In person and without protection, residents advocate for stricter COVID guidelines in schools
From Texas Tech’s public media:
Update August 20, 2021: The Texas Education Agency has announced that schools must now notify families when children are exposed to COVID-19. Previously, they were not required to notify parents of COVID-19 cases. Additionally, the Texas Supreme Court has ruled to temporarily allow local mask warrants starting Thursday night.
Sarai Brinker is browsing the pages of comments she and a group of community members have gathered over the past few weeks. Brinker is the mother of two children aged 10 and 11. None are old enough to get the shot, and she feels uncomfortable about sending them back to school in person and unprotected.
There has been a lot of confusion around mask warrants across Texas due to the state-county legal tussle over Texas Governor Greg Abbott’s ban on mask requirements. Yet some local officials continue to fight back. However, this is not the case in Lubbock, the same town where Abbott announced the cancellation of the statewide mask warrant in March.
The lack of locally mandated public health guidelines prompted Brinker to act as students returned to class this week. Over the past few weeks, she has been working to collect these signature pages from people asking Lubbock’s largest school district, Lubbock Independent School District, to beef up their language on COVID-19 guidelines.
So far, nearly 600 people have signed the call to action.
“When we have hundreds of kids inside eight hours a day,” Brinker said, “all we want is for our kids to be able to go to school in a safe environment.”
Brinker and the others are not asking for a mask warrant. Instead, they are asking the district for three things: That teachers and school staff model public health guidelines. Provide masks in the classroom for students and staff who may need them. And number one on the list is to change the language from “welcome masks” to “encourage them”.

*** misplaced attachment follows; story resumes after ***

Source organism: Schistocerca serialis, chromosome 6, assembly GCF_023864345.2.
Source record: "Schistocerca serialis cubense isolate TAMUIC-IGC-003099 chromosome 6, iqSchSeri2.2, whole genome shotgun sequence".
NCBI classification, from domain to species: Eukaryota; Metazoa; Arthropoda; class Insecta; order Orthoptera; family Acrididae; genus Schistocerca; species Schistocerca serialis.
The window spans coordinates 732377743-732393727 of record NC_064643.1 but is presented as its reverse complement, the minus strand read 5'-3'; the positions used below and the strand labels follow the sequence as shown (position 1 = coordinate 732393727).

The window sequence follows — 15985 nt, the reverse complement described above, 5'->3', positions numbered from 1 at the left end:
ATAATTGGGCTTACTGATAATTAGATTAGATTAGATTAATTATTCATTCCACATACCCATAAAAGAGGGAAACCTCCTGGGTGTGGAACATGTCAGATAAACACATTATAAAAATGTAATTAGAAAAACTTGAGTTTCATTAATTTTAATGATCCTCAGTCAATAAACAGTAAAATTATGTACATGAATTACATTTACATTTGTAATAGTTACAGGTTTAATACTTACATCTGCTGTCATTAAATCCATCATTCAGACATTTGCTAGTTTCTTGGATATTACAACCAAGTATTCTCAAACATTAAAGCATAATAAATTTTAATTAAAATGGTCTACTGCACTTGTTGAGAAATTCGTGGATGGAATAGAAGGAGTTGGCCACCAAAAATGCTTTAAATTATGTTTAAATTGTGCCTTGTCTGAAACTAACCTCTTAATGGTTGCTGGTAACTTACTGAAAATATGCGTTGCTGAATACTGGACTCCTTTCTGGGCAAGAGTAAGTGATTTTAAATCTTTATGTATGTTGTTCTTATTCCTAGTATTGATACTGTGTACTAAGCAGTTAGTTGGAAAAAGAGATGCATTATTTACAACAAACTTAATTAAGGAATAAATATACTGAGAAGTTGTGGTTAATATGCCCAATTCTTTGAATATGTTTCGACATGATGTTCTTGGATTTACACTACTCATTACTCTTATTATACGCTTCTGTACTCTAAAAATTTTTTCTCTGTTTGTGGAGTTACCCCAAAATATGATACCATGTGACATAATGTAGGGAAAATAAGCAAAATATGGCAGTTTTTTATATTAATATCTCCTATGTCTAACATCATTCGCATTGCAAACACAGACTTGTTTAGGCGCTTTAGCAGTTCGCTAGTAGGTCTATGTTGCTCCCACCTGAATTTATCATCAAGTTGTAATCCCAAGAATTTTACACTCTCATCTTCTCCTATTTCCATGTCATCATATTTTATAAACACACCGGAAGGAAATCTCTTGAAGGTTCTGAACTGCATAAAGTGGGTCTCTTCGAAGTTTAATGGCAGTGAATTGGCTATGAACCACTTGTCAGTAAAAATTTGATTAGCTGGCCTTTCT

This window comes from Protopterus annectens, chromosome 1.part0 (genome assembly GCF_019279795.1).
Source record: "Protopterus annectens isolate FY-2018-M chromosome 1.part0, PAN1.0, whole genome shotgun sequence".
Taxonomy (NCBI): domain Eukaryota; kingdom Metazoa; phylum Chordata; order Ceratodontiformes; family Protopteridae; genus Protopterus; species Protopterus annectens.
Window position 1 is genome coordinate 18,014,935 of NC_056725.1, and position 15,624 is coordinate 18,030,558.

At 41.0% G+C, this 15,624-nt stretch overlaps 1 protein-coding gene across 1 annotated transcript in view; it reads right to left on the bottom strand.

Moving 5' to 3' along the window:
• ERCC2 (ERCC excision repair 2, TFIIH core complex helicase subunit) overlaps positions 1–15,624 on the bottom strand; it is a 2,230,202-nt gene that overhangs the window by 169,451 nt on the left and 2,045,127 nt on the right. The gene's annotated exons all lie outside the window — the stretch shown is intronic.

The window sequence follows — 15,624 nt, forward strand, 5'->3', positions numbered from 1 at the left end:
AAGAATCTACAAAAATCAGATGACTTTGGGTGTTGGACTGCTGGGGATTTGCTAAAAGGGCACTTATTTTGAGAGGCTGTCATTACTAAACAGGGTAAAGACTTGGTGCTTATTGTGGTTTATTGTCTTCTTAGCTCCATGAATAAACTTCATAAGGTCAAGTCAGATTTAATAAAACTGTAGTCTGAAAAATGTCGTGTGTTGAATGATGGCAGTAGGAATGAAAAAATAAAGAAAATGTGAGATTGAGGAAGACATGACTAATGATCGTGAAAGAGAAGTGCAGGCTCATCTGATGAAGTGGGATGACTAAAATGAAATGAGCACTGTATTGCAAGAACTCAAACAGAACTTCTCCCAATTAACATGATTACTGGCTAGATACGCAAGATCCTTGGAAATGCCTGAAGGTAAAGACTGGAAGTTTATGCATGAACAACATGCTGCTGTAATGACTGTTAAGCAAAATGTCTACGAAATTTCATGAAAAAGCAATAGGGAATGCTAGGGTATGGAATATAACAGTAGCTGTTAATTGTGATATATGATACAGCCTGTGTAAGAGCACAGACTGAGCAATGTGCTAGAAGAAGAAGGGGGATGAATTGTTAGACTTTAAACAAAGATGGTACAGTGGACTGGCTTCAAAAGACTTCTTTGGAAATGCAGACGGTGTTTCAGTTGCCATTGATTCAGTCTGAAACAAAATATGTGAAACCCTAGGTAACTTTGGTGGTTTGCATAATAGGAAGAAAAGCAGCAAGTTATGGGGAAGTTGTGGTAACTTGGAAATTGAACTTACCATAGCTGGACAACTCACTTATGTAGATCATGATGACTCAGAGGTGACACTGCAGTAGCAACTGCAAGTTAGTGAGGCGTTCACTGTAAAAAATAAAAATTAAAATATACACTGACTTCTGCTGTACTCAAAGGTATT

Different verbiage is loaded for LISD Superintendent Kathy Rollo, who believes the change would place the onus on schools rather than a personal decision.
“So does cheering mean that you put up posters suggesting that you wear masks? ” she asked. “Does that mean we make announcements every day and say, ‘Okay, everyone’s wearing your masks.’ “
She says schools already know how to avoid spreading the virus. And, while she appreciates feedback from the community, she has also received several other messages asking that the school not require masks.
The district’s tough stance stands in stark contrast to the struggle that several counties and school districts have waged against Governor Greg Abbott’s ban on mask warrants.
Even after the Texas Supreme Court temporarily suspended lower court rulings protecting mask warrants in the Dallas and San Antonio areas, ISD Dallas Superintendent Michael Hinojosa has refused to budge.
“We will continue with our mask mandate,” he said in response to the Supreme Court ruling. “To ensure the safety of students, parents, families and especially our teachers, who are on the front line.”